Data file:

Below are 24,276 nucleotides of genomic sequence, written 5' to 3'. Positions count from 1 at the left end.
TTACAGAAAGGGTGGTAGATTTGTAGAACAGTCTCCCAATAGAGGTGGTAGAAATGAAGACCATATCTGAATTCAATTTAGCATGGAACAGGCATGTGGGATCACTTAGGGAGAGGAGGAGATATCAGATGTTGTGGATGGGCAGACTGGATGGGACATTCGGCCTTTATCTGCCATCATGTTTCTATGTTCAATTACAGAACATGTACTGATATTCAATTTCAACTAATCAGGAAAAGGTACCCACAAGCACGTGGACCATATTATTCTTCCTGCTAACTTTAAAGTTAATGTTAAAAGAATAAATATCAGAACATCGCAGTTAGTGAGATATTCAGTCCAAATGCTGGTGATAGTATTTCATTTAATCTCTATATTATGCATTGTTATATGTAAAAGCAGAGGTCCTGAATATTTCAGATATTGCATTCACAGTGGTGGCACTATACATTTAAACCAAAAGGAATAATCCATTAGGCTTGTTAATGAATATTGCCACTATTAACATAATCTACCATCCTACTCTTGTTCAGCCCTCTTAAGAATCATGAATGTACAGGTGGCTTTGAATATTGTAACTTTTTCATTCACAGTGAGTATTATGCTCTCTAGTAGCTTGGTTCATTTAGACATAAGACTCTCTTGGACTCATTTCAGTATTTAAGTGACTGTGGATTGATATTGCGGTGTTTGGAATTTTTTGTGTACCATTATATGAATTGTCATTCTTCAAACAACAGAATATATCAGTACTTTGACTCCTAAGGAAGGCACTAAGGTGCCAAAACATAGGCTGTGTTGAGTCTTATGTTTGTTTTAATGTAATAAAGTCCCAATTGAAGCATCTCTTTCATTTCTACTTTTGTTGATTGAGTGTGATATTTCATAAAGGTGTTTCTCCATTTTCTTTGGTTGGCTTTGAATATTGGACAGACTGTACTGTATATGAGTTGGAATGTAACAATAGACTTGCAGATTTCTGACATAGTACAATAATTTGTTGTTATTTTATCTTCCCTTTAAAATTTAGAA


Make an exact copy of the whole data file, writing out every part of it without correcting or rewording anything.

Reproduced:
Below are 24,276 nucleotides of genomic sequence, written 5' to 3'. Positions count from 1 at the left end.
TTACAGAAAGGGTGGTAGATTTGTAGAACAGTCTCCCAATAGAGGTGGTAGAAATGAAGACCATATCTGAATTCAATTTAGCATGGAACAGGCATGTGGGATCACTTAGGGAGAGGAGGAGATATCAGATGTTGTGGATGGGCAGACTGGATGGGACATTCGGCCTTTATCTGCCATCATGTTTCTATGTTCAATTACAGAACATGTACTGATATTCAATTTCAACTAATCAGGAAAAGGTACCCACAAGCACGTGGACCATATTATTCTTCCTGCTAACTTTAAAGTTAATGTTAAAAGAATAAATATCAGAACATCGCAGTTAGTGAGATATTCAGTCCAAATGCTGGTGATAGTATTTCATTTAATCTCTATATTATGCATTGTTATATGTAAAAGCAGAGGTCCTGAATATTTCAGATATTGCATTCACAGTGGTGGCACTATACATTTAAACCAAAAGGAATAATCCATTAGGCTTGTTAATGAATATTGCCACTATTAACATAATCTACCATCCTACTCTTGTTCAGCCCTCTTAAGAATCATGAATGTACAGGTGGCTTTGAATATTGTAACTTTTTCATTCACAGTGAGTATTATGCTCTCTAGTAGCTTGGTTCATTTAGACATAAGACTCTCTTGGACTCATTTCAGTATTTAAGTGACTGTGGATTGATATTGCGGTGTTTGGAATTTTTTGTGTACCATTATATGAATTGTCATTCTTCAAACAACAGAATATATCAGTACTTTGACTCCTAAGGAAGGCACTAAGGTGCCAAAACATAGGCTGTGTTGAGTCTTATGTTTGTTTTAATGTAATAAAGTCCCAATTGAAGCATCTCTTTCATTTCTACTTTTGTTGATTGAGTGTGATATTTCATAAAGGTGTTTCTCCATTTTCTTTGGTTGGCTTTGAATATTGGACAGACTGTACTGTATATGAGTTGGAATGTAACAATAGACTTGCAGATTTCTGACATAGTACAATAATTTGTTGTTATTTTATCTTCCCTTTAAAATTTAGAA